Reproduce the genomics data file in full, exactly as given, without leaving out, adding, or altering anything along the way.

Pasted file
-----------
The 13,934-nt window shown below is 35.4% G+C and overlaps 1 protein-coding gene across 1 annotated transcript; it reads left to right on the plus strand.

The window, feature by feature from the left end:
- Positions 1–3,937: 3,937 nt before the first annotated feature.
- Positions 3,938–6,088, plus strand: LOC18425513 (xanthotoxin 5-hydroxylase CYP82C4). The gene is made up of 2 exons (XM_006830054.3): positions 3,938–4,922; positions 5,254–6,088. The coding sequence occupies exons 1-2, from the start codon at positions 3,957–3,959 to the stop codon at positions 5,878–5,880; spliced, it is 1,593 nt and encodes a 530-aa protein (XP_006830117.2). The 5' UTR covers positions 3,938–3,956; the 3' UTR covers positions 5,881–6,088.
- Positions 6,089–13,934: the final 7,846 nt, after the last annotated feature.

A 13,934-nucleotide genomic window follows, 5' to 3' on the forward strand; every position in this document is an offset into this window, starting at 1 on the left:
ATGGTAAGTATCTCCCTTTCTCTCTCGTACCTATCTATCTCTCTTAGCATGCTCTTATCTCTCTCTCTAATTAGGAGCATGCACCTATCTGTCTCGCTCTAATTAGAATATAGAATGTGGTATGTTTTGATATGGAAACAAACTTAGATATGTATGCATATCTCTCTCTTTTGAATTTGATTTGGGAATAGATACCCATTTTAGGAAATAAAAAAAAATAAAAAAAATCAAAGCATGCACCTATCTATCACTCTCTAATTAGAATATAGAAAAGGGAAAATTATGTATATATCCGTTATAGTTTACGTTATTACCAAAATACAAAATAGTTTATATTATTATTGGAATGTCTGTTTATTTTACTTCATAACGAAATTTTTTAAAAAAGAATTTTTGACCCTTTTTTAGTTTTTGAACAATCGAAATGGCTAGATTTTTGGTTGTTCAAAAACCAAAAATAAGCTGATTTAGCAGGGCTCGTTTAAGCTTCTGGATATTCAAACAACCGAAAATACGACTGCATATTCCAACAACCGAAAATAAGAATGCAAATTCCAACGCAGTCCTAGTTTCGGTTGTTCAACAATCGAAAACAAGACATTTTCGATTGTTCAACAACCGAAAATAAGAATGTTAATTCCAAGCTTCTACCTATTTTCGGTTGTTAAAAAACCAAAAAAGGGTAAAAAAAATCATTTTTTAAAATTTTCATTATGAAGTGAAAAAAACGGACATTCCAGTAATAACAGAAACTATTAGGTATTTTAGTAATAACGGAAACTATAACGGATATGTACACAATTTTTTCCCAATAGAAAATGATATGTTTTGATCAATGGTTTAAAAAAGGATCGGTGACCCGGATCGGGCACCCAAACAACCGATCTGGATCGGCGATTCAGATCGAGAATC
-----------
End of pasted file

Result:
The 13,934-nt window shown below is 35.4% G+C and overlaps 1 protein-coding gene across 1 annotated transcript; it reads left to right on the plus strand.

The window, feature by feature from the left end:
- Positions 1–3,937: 3,937 nt before the first annotated feature.
- Positions 3,938–6,088, plus strand: LOC18425513 (xanthotoxin 5-hydroxylase CYP82C4). The gene is made up of 2 exons (XM_006830054.3): positions 3,938–4,922; positions 5,254–6,088. The coding sequence occupies exons 1-2, from the start codon at positions 3,957–3,959 to the stop codon at positions 5,878–5,880; spliced, it is 1,593 nt and encodes a 530-aa protein (XP_006830117.2). The 5' UTR covers positions 3,938–3,956; the 3' UTR covers positions 5,881–6,088.
- Positions 6,089–13,934: the final 7,846 nt, after the last annotated feature.

A 13,934-nucleotide genomic window follows, 5' to 3' on the forward strand; every position in this document is an offset into this window, starting at 1 on the left:
ATGGTAAGTATCTCCCTTTCTCTCTCGTACCTATCTATCTCTCTTAGCATGCTCTTATCTCTCTCTCTAATTAGGAGCATGCACCTATCTGTCTCGCTCTAATTAGAATATAGAATGTGGTATGTTTTGATATGGAAACAAACTTAGATATGTATGCATATCTCTCTCTTTTGAATTTGATTTGGGAATAGATACCCATTTTAGGAAATAAAAAAAAATAAAAAAAATCAAAGCATGCACCTATCTATCACTCTCTAATTAGAATATAGAAAAGGGAAAATTATGTATATATCCGTTATAGTTTACGTTATTACCAAAATACAAAATAGTTTATATTATTATTGGAATGTCTGTTTATTTTACTTCATAACGAAATTTTTTAAAAAAGAATTTTTGACCCTTTTTTAGTTTTTGAACAATCGAAATGGCTAGATTTTTGGTTGTTCAAAAACCAAAAATAAGCTGATTTAGCAGGGCTCGTTTAAGCTTCTGGATATTCAAACAACCGAAAATACGACTGCATATTCCAACAACCGAAAATAAGAATGCAAATTCCAACGCAGTCCTAGTTTCGGTTGTTCAACAATCGAAAACAAGACATTTTCGATTGTTCAACAACCGAAAATAAGAATGTTAATTCCAAGCTTCTACCTATTTTCGGTTGTTAAAAAACCAAAAAAGGGTAAAAAAAATCATTTTTTAAAATTTTCATTATGAAGTGAAAAAAACGGACATTCCAGTAATAACAGAAACTATTAGGTATTTTAGTAATAACGGAAACTATAACGGATATGTACACAATTTTTTCCCAATAGAAAATGATATGTTTTGATCAATGGTTTAAAAAAGGATCGGTGACCCGGATCGGGCACCCAAACAACCGATCTGGATCGGCGATTCAGATCGAGAATC